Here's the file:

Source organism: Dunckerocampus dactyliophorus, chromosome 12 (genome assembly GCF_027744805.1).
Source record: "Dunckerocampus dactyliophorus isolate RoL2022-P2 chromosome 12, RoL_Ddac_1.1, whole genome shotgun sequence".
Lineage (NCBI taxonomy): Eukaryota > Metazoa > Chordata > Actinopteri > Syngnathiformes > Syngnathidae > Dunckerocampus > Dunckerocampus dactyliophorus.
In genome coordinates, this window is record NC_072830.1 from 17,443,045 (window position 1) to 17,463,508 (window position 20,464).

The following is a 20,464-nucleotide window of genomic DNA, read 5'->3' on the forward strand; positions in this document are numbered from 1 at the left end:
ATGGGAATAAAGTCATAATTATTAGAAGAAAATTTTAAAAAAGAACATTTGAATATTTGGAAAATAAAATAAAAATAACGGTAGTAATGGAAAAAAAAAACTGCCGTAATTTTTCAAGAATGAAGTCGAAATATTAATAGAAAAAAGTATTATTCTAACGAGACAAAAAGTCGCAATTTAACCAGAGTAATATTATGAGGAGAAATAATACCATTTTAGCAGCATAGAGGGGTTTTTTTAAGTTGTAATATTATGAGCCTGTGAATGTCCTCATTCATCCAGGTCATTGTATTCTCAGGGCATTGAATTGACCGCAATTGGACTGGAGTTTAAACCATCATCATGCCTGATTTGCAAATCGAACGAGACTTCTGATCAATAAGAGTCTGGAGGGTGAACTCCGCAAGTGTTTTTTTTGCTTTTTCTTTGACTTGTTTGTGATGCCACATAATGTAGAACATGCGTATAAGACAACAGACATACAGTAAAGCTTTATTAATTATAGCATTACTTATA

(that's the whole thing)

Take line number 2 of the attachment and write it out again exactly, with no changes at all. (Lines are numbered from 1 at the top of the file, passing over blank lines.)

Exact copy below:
Source record: "Dunckerocampus dactyliophorus isolate RoL2022-P2 chromosome 12, RoL_Ddac_1.1, whole genome shotgun sequence".